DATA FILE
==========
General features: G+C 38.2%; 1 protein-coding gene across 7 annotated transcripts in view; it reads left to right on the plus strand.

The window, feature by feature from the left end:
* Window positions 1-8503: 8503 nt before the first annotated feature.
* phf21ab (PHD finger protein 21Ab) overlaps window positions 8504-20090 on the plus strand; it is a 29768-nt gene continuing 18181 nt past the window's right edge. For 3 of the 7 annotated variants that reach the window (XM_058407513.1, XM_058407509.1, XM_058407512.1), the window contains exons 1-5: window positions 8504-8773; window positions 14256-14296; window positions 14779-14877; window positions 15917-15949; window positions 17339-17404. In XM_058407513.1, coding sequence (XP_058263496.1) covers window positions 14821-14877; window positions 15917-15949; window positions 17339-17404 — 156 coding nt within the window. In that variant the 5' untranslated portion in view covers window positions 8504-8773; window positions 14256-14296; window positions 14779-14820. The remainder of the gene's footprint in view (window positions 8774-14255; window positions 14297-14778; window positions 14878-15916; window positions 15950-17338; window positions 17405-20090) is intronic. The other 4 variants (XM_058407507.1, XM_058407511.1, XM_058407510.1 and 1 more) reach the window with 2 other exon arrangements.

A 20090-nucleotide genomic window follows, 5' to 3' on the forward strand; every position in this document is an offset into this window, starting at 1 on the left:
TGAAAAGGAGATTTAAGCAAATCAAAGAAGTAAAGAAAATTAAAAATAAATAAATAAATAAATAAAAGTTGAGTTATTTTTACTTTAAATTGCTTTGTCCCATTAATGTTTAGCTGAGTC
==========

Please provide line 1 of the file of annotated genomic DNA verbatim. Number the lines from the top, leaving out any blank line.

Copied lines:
General features: G+C 38.2%; 1 protein-coding gene across 7 annotated transcripts in view; it reads left to right on the plus strand.